Gamblers know that, when they visit a casino, surveillance cameras will follow them almost everywhere they go. Off-limits, however, are bathrooms, except for the Winpot Mérida casino in Playa del Carmen, Mexico.
A former employee of the casino made the stark revelation on social media. She accused it of installing hidden cameras in the women’s public bathroom, and provided images to support her claim.
While still working at the casino, she tried to discuss the invasion of privacy with her bosses. However, instead of engaging in productive dialog, they opted to fire her.
Bathrooms Are Common Areas
When the then-employee approached her boss after discovering a camera, she received a reply that contradicts Mexico’s privacy laws. The casino manager told her that bathrooms are “common areas” and, therefore, eligible for the placement of security cameras.
What the manager, only identified as Juan Manuel V.Z., left out was that the law stipulates that cameras must be visible and identifiable. There must also be signage to indicate that the cameras exist.
In Winpot Mérida’s situation, the camera was barely noticeable in the far reaches of a corner of the bathroom. However, it could clearly capture almost everything that was going on, based on the images the employee posted on social media. In addition, a local media outlet reportedly has video and stills the casino captured.
The biggest part the manager missed was that bathrooms are not common areas, according to law. Mexico’s Organic Law on Data Protection and Guarantee of Digital Rights, in Article 89, specifically states that “cameras in the bathroom are totally prohibited by law.”
At the very least, the employee wanted to see the casino post a sign to inform those entering the bathroom about the camera. However, the manager refused and fired her, instead.
In many areas with a casino presence, the laws permit the installation of casinos only up to the entry into the bathroom. This is the case in Nevada, California, Australia, Spain and others.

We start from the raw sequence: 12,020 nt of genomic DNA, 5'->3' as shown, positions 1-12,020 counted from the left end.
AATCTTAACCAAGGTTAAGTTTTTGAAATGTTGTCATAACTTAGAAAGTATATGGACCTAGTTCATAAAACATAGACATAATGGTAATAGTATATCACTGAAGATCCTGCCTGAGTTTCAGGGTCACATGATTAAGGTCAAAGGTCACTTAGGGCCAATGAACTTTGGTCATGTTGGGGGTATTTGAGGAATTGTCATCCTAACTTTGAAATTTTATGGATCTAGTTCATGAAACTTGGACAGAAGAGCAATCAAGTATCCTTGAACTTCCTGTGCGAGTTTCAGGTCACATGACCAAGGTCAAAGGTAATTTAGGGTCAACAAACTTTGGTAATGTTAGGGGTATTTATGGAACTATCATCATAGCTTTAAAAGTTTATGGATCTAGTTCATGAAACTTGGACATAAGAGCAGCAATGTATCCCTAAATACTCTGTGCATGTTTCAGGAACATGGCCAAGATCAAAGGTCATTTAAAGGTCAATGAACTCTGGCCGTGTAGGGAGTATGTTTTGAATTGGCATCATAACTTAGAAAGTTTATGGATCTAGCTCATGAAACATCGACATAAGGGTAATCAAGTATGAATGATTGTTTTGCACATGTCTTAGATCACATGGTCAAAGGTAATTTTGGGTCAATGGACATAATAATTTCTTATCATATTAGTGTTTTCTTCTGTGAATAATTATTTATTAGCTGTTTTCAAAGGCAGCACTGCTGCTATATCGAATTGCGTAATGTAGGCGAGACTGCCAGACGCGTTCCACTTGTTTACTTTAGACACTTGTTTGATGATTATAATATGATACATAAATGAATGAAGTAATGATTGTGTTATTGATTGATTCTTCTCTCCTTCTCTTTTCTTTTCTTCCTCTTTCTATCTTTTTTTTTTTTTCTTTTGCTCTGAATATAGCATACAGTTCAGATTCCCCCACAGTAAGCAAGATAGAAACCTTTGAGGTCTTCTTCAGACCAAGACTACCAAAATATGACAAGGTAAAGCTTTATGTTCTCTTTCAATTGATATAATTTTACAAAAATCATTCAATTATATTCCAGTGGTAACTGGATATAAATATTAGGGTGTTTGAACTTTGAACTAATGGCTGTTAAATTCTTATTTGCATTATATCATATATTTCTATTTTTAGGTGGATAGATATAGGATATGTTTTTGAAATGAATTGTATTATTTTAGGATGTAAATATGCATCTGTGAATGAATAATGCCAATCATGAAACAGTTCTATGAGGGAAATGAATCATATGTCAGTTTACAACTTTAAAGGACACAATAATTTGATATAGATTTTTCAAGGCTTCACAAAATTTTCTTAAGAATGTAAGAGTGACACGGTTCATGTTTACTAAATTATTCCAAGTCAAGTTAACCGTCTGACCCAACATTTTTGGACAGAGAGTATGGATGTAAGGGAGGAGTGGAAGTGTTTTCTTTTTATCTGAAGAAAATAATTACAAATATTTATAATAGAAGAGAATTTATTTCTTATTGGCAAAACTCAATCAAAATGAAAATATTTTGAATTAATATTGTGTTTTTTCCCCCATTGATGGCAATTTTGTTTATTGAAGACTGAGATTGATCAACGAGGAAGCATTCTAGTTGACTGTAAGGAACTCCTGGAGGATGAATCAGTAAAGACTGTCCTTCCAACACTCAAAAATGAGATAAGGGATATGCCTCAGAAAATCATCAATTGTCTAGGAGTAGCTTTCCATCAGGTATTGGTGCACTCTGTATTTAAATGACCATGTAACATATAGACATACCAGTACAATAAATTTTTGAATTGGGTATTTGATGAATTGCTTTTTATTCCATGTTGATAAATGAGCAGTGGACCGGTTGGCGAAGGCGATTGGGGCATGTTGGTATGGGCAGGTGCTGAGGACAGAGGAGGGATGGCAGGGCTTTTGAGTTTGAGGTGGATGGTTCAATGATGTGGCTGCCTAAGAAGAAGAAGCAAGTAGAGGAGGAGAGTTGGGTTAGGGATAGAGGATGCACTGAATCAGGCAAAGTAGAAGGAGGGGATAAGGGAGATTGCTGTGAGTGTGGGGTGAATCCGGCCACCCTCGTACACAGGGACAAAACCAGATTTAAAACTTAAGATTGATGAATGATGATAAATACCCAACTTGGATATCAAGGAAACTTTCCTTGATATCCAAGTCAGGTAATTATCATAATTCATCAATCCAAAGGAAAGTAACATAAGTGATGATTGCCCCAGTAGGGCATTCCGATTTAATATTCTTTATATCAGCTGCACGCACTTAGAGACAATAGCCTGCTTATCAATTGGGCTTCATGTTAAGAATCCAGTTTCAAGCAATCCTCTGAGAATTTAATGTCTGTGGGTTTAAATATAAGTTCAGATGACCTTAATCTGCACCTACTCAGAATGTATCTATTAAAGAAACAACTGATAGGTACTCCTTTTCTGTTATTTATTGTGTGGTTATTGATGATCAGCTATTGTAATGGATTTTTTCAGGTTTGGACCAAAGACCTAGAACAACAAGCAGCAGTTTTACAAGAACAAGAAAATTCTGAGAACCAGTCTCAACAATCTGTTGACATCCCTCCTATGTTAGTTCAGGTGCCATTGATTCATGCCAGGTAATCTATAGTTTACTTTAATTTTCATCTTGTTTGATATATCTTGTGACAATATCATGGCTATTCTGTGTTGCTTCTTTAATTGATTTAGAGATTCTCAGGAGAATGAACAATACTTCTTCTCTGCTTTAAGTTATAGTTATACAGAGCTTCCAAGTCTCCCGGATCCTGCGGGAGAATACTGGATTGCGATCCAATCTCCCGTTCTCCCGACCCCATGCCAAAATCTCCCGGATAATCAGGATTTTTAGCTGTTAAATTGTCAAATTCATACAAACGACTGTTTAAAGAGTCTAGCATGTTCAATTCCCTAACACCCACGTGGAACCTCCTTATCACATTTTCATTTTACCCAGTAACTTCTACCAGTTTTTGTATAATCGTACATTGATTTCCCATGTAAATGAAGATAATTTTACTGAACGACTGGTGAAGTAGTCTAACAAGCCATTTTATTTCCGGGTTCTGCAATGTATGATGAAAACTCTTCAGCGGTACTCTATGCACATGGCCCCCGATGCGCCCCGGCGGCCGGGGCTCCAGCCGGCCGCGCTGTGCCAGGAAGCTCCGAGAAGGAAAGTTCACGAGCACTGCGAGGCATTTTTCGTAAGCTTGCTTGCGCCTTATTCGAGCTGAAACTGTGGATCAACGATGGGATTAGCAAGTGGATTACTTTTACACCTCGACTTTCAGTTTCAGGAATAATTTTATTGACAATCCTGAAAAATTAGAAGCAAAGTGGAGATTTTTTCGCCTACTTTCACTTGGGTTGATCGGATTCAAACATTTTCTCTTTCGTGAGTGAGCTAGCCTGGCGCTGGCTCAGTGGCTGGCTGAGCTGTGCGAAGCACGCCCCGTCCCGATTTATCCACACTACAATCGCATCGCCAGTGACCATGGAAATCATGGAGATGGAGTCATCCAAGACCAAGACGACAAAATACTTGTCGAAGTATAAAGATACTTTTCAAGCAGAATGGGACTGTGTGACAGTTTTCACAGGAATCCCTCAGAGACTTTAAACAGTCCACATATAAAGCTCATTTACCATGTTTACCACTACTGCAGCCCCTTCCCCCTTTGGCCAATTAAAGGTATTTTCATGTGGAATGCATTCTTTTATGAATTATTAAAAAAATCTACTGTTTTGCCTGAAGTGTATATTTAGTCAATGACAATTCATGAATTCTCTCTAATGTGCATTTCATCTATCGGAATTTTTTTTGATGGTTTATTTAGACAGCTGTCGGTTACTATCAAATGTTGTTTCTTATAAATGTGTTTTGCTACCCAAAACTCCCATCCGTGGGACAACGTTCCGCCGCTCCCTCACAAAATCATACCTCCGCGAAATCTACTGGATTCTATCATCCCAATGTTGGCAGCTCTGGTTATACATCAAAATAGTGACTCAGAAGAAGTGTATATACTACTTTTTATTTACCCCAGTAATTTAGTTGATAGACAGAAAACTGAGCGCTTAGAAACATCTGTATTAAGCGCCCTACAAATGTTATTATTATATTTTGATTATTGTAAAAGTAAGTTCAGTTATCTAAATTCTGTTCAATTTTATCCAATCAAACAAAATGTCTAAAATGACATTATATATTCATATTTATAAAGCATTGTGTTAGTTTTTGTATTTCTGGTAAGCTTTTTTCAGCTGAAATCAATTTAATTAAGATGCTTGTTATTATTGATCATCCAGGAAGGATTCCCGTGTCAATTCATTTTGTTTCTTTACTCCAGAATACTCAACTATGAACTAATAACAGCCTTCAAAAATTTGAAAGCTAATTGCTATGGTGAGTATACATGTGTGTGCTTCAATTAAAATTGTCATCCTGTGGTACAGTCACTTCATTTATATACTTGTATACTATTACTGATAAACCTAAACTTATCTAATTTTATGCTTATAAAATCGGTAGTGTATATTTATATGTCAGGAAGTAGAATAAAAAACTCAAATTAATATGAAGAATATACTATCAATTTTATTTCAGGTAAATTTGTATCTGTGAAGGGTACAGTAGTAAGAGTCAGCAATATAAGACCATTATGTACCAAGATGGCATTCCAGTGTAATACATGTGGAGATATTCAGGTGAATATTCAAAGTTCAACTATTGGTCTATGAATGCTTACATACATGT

Pattern of Negligence
The Winpot has previously shown that it doesn’t mind bending the rules to suit its own end game. Last November, police shut it down for violating several rules that responded to the COVID-19 pandemic.
Mexico had ordered casinos to shut down no later than 1 AM, but Winpot ignored the order. In addition, when police responded to a complaint, they found the casino had ignored the maximum capacity regulation in place at the time.
In addition, in March of last year, Winpot saw it as an economic opportunity. Until forced to stop, it was charging non-member customers MXN500 (US$25.18) to conduct a COVID-19 test before entering the casino.
Hidden Cameras in Mexico a Problem
This isn’t the first time the Mexican public has had to deal with hidden cameras where they shouldn’t be. This past May, students at a school in Monterrey, Las Brisas Academy, found cameras hidden in the bathrooms. The school is open to elementary and high school students.
After several pupils found the devices in trash cans and elsewhere, they reported the discovery to their parents, who confronted the school’s director. He, like Winpot’s manager, said the cameras were there for security reasons.
The parents didn’t buy it. Police later charged the director with child pornography, sexual harassment and more.
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